Features & Benefits Of Bifocal Glasses

by BrightDr. on Aug 04, 2022

Features & Benefits Of Bifocal Glasses
Bifocal glasses are used to correct vision at two different distances - the lenses are prescribed with the upper prescription for seeing at a distance and a different prescription at the bottom for seeing close. While most people think of bifocal glasses for reading as presbyopia glasses for people over the age of forty who are looking close after their eyes have lost their ability to adjust, children may also need reading glasses.

Many children's eyes have not yet fully developed and controlled the ability to focus, which relies on the adjustment of the lens in the eye to maintain a clear view of near images. Some children's eyes lack the ability to focus for long periods of time, so they can't see clearly after a while. Other children's eyes are not able to switch distances quickly, such as moving their eyes from the blackboard to the desk, so they feel blurred when looking at objects at different distances. Some children have problems with over-regulation, and this extra strain can produce eye strain and headaches. If this over-regulation is too strong, it can force changes in the visual system and cause double shadows when looking at things. Thus, close schoolwork in school brings greater tension and stress to the visual system than teaching about looking at distances. Some young children will translate this stress into physical or emotional symptoms such as back or neck pain, headaches, limited perception, reduced visual space, and are prone to myopia, a physical and visual discomfort that can cause children to avoid reading activities.

Reading glasses can solve all of these problems. Convex lenses can relax children's adjustments and release stress on the visual system. In fact, a pair of low vision glasses can be very effective in keeping children visually comfortable during long periods of close reading in school, called "learning glasses".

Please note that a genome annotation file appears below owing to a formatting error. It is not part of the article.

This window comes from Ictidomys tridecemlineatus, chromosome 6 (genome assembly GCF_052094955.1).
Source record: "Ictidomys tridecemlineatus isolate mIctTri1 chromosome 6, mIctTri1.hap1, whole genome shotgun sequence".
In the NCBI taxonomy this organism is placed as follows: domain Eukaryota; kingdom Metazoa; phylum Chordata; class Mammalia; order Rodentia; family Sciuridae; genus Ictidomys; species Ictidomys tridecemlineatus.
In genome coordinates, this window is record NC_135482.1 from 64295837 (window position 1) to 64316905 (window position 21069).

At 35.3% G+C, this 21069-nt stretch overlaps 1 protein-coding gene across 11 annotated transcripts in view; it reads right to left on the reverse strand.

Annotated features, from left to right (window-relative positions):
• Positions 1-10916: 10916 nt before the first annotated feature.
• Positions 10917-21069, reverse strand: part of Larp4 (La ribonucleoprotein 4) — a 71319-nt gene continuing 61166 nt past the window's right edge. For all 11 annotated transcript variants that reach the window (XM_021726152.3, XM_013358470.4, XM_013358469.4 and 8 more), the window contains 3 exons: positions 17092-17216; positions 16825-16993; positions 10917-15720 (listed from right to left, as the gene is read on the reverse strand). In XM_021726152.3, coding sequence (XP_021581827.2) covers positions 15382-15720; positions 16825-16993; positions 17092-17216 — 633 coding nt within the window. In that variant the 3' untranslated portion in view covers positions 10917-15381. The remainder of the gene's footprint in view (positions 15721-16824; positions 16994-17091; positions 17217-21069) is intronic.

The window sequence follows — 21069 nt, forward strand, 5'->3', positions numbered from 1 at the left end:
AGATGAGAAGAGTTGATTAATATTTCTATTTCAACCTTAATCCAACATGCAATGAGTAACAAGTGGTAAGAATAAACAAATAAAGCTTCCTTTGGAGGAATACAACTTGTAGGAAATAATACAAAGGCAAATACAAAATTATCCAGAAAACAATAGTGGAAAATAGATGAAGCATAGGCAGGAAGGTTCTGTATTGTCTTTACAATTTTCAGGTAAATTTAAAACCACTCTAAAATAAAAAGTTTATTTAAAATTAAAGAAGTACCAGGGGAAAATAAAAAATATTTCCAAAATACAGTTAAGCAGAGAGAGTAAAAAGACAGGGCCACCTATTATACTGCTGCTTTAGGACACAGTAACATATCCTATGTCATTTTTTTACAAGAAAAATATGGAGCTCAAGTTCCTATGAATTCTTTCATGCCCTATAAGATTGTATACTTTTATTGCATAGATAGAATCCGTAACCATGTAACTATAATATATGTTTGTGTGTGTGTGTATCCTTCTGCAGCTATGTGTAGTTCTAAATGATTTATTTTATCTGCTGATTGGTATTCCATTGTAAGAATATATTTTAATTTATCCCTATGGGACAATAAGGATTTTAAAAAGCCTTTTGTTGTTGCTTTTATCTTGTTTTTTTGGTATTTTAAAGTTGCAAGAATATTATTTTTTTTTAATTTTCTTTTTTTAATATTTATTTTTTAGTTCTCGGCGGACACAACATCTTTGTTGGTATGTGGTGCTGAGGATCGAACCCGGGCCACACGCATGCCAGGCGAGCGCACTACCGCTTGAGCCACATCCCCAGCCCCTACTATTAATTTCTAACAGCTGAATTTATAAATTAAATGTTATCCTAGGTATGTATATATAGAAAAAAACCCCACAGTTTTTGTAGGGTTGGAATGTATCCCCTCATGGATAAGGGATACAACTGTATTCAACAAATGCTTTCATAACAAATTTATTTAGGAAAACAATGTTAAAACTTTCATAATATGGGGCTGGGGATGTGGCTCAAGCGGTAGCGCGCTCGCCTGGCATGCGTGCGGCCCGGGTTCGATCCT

Using bifocal glasses as reading glasses is a good choice for school-age children. Bifocal lenses only add the amount of vision needed to do homework, but do not change vision at a distance. For those with severe adjustment problems, visual training may also be required.

New lens technology gives children the flexibility to choose bifocal glasses. Many children prefer flat-topped bifocal glasses because separating the lines of different prescriptions will help children distinguish exactly where they are using to see far and where they are using to see close. However, some children and parents do not like the distinct "line of separation" in these glasses, so for them it is advisable to choose progressive bifocal glasses without a line of separation. The change in lenses is gradual and there is no visible line of demarcation. Another popular option is "half-moon" bifocal lenses, which have the same clear distinction in prescription as a bifocal lens with a line of demarcation, but when the lenses are placed on the child's face, they are not visible as a progressive bifocal lens.

Once a doctor gives a prescription for bifocal glasses or reading glasses, it is important that children wear them for all close up homework, especially at school or at home when doing homework. Sometimes, children may only need reading glasses for a few years as their ability to adjust their assemblies develops and improves. Other children may need the help of these additional close glasses throughout their school years and when they need to read a lot.

Bifocal glasses are an important tool and method that doctors often use for children who need up to eight hours a day to read or complete schoolwork. By attaching a lens to see closer, doctors are able to help adjust the child's adjustment system so that they can better control and remove pressure from their eyes, correct blurry vision, and relieve headaches, fatigue and other symptoms.

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